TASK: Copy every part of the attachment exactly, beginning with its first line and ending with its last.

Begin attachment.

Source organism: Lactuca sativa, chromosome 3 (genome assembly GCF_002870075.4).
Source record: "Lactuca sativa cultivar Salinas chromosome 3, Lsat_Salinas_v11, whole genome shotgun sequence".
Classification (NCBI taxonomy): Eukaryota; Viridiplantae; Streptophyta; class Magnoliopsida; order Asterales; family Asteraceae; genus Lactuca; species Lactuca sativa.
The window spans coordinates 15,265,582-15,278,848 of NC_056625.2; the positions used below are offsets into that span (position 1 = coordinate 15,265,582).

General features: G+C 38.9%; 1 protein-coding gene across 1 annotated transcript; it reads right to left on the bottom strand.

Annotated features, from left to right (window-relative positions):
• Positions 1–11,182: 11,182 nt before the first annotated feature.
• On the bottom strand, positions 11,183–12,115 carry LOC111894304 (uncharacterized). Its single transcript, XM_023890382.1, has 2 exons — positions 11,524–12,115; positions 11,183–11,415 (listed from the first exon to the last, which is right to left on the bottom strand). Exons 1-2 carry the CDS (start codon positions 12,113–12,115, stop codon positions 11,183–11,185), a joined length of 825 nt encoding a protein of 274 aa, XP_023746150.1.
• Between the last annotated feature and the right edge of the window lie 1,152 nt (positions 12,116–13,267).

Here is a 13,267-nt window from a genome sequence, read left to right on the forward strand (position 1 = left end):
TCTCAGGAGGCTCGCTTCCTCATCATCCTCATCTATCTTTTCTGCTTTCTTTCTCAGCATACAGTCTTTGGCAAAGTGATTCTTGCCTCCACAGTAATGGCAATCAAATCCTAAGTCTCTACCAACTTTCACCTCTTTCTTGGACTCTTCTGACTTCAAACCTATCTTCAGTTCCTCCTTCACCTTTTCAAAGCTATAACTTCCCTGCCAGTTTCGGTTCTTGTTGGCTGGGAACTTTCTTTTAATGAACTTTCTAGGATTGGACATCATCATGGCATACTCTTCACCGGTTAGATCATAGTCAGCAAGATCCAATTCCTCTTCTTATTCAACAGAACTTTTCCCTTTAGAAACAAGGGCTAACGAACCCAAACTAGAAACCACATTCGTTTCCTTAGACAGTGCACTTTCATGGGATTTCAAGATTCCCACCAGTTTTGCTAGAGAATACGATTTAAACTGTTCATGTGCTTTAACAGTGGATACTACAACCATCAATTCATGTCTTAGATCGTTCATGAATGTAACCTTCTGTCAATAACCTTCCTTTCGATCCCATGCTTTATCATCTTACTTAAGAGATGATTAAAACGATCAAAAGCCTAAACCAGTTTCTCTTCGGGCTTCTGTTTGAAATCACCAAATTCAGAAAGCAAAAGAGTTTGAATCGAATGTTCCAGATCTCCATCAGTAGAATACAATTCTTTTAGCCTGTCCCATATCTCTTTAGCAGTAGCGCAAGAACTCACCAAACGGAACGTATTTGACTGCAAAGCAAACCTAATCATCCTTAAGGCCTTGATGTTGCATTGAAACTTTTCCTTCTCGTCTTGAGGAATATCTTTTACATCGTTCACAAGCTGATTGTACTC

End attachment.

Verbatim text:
Source organism: Lactuca sativa, chromosome 3 (genome assembly GCF_002870075.4).
Source record: "Lactuca sativa cultivar Salinas chromosome 3, Lsat_Salinas_v11, whole genome shotgun sequence".
Classification (NCBI taxonomy): Eukaryota; Viridiplantae; Streptophyta; class Magnoliopsida; order Asterales; family Asteraceae; genus Lactuca; species Lactuca sativa.
The window spans coordinates 15,265,582-15,278,848 of NC_056625.2; the positions used below are offsets into that span (position 1 = coordinate 15,265,582).

General features: G+C 38.9%; 1 protein-coding gene across 1 annotated transcript; it reads right to left on the bottom strand.

Annotated features, from left to right (window-relative positions):
• Positions 1–11,182: 11,182 nt before the first annotated feature.
• On the bottom strand, positions 11,183–12,115 carry LOC111894304 (uncharacterized). Its single transcript, XM_023890382.1, has 2 exons — positions 11,524–12,115; positions 11,183–11,415 (listed from the first exon to the last, which is right to left on the bottom strand). Exons 1-2 carry the CDS (start codon positions 12,113–12,115, stop codon positions 11,183–11,185), a joined length of 825 nt encoding a protein of 274 aa, XP_023746150.1.
• Between the last annotated feature and the right edge of the window lie 1,152 nt (positions 12,116–13,267).

Here is a 13,267-nt window from a genome sequence, read left to right on the forward strand (position 1 = left end):
TCTCAGGAGGCTCGCTTCCTCATCATCCTCATCTATCTTTTCTGCTTTCTTTCTCAGCATACAGTCTTTGGCAAAGTGATTCTTGCCTCCACAGTAATGGCAATCAAATCCTAAGTCTCTACCAACTTTCACCTCTTTCTTGGACTCTTCTGACTTCAAACCTATCTTCAGTTCCTCCTTCACCTTTTCAAAGCTATAACTTCCCTGCCAGTTTCGGTTCTTGTTGGCTGGGAACTTTCTTTTAATGAACTTTCTAGGATTGGACATCATCATGGCATACTCTTCACCGGTTAGATCATAGTCAGCAAGATCCAATTCCTCTTCTTATTCAACAGAACTTTTCCCTTTAGAAACAAGGGCTAACGAACCCAAACTAGAAACCACATTCGTTTCCTTAGACAGTGCACTTTCATGGGATTTCAAGATTCCCACCAGTTTTGCTAGAGAATACGATTTAAACTGTTCATGTGCTTTAACAGTGGATACTACAACCATCAATTCATGTCTTAGATCGTTCATGAATGTAACCTTCTGTCAATAACCTTCCTTTCGATCCCATGCTTTATCATCTTACTTAAGAGATGATTAAAACGATCAAAAGCCTAAACCAGTTTCTCTTCGGGCTTCTGTTTGAAATCACCAAATTCAGAAAGCAAAAGAGTTTGAATCGAATGTTCCAGATCTCCATCAGTAGAATACAATTCTTTTAGCCTGTCCCATATCTCTTTAGCAGTAGCGCAAGAACTCACCAAACGGAACGTATTTGACTGCAAAGCAAACCTAATCATCCTTAAGGCCTTGATGTTGCATTGAAACTTTTCCTTCTCGTCTTGAGGAATATCTTTTACATCGTTCACAAGCTGATTGTACTC